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Vitamin E Supplements Reduced Retained Foetal Membranes in Cows

14 May 2015

Retained foetal membranes (RFM) in dairy cattle are never a good thing. Recent research from the Universities of São Paulo and Florida showed that vitamin E supplements reduced the incidence of RFM.

The occurrence of RFM is associated with subsequent uterine infections and productive and reproductive losses. Researchers recently looked into the effect of supplemental vitamin E on reducing RFM incidence. 

Vitamin E status and supplementation prepartum have been linked with risk of RFM. The objectives were to evaluate the effects of injectable vitamin E during the last 3 weeks prepartum on the incidence of retained fetal membranes (RFM) and reproductive performance.

In the study, 890 cows were fed diets that contained less vitamin E than recommended by the National Research Council. The cows included 390 Holsteins and 500 crossbred cows from 3 dairy farms in Brazil.

In all 3 farms, from October to March, prepartum cows grazed tropical grasses and received 2 kg/d of a mixture of finely ground corn, soybean meal, and minerals and vitamins. From April to September prepartum cows received a total mixed ration composed of corn silage, finely ground corn, soybean meal, and minerals and vitamins.

During the prepartum period, cows were fed 280 (farm 1), 390 (farm 2), and 480 IU (farm 3) of supplemental vitamin E per day, and throughout postpartum, cows were fed 370 (farm 1), 500 (farm 2), and 600 (farm 3) IU of supplemental vitamin E.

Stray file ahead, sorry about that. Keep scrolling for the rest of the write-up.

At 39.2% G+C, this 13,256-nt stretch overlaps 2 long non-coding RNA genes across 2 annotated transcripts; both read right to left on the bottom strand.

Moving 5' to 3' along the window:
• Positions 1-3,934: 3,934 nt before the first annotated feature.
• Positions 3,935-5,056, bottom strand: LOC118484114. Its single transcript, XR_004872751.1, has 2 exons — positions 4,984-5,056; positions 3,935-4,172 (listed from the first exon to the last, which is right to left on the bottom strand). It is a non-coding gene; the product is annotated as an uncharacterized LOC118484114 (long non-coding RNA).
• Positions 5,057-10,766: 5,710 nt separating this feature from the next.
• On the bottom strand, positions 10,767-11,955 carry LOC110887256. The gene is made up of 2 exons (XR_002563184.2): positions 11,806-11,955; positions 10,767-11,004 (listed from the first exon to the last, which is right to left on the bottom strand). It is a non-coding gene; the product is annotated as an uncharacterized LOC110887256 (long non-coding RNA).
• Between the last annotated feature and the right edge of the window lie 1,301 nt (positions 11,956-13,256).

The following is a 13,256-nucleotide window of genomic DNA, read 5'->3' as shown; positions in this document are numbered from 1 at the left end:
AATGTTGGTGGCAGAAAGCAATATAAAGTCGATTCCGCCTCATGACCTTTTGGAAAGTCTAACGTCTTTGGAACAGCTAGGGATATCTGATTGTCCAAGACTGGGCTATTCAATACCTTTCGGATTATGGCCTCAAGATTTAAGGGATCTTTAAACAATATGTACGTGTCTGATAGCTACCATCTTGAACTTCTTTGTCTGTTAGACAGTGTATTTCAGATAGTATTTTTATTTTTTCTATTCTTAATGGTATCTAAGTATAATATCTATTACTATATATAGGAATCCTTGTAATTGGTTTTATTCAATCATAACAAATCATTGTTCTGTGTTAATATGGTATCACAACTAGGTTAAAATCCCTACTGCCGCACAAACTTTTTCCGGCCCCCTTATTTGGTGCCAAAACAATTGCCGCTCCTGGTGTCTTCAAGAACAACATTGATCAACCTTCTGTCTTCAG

The cows also either received or did not receive weekly doses of 1,000 IU of vitamin E starting three weeks prior to calving.

The blood testing results showed that in total, 53.2 per cent of the cows had an inadequate concentration of blood serum α-tocopherol (an easily-absorbed form of vitamin E) based on the 3.0μg/mL cut-off for adequacy. The risk of RFM decreased as serum α-tocopherol increased.

Milk production did not differ between controls and cows fed vitamin E. Treatment with injectable α-tocopherol decreased RFM, decreased incidence of stillbirth, and tended to decrease death by 200 days postpartum.

VitE cows tended to have improved pregnancy per insemination because of decreased pregnancy loss from 31 to 62 days of gestation. Despite a similar insemination rate, vitamin E fed cows had 22 per cent greater pregnancy rate than control cows.

Overall, the results indicate that supplementation with injectable vitamin E decreased the incidence of RFM. In addition, cows that received the weekly Vitamin E treatment also had improved pregnancy per artificial insemination and pregnancy rate in the following lactation.

The results were reported in the April 2015 Journal of Dairy Science.

Further Reading

You can view the full report and author list by clicking here.

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